Roots of Injustice

Research Finds More Vulnerable Tree Canopy in Redlined Baltimore

More than eight decades after U.S. government maps formalized discriminatory real estate practices, new University of Maryland research is showing how one legacy of redlined neighborhoods is still blooming in contemporary Baltimore’s environment.

The study, led by entomology Assistant Professor Karin Burghardt and published in Ecology, analyzed streetside trees in 36 Baltimore neighborhoods and compared their quality to how those areas were once rated by the Home Owners’ Loan Corp. (HOLC). That New Deal-era program, which labeled areas as green, blue, yellow or red (for “hazardous”), was designed to boost the real estate industry by identifying prime spots for investment. But it also cemented urban decay and racial wealth disparities by denying many minority residents the financing needed to buy their own homes.

And more than 50 years after the 1968 Fair Housing Act banned redlining, Baltimore neighborhoods once rated green by HOLC are still nine times more likely to have larger and older trees than redlined places, meaning they are better able to provide shade to counter heat waves, absorb stormwater and offer havens for species like birds that mitigate pests, Burghardt says.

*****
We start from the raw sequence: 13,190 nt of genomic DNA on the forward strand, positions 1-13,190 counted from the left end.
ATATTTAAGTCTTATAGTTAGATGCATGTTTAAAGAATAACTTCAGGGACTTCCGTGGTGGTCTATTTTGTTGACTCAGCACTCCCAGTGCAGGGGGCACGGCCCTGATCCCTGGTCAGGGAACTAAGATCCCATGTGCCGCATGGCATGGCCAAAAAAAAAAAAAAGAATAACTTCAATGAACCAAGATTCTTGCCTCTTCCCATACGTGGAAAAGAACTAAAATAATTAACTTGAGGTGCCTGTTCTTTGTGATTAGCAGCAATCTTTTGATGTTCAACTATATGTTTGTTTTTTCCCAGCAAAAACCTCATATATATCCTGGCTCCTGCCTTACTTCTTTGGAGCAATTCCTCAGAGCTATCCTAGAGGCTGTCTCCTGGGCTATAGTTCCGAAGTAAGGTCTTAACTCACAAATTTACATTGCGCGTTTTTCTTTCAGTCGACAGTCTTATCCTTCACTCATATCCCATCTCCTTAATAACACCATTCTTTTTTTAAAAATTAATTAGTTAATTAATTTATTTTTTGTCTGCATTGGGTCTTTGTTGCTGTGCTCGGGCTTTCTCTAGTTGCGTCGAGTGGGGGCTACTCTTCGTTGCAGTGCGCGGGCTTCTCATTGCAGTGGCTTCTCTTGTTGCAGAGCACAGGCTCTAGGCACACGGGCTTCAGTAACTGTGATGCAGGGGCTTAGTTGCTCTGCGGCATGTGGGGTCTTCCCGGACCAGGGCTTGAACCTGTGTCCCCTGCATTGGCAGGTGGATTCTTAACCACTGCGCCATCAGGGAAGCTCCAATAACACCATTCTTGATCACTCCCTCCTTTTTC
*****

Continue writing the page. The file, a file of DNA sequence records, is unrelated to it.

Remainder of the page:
“It is reflective of how society viewed these neighborhoods and how they invested in them,” she says.

In addition, the trees in redlined areas were not only younger, but were more likely to be from a single species, red maple. That lack of diversity could one day make those neighborhoods’ greenery vulnerable to environmental problems like plant disease or invasive insects.

“When we are doing these plantings, we need to be aware of the potential ecological legacies we are creating,” Burghardt says. “If you are really overinvested in one species, then these areas that we reforested all at once are going to be hit worse.”


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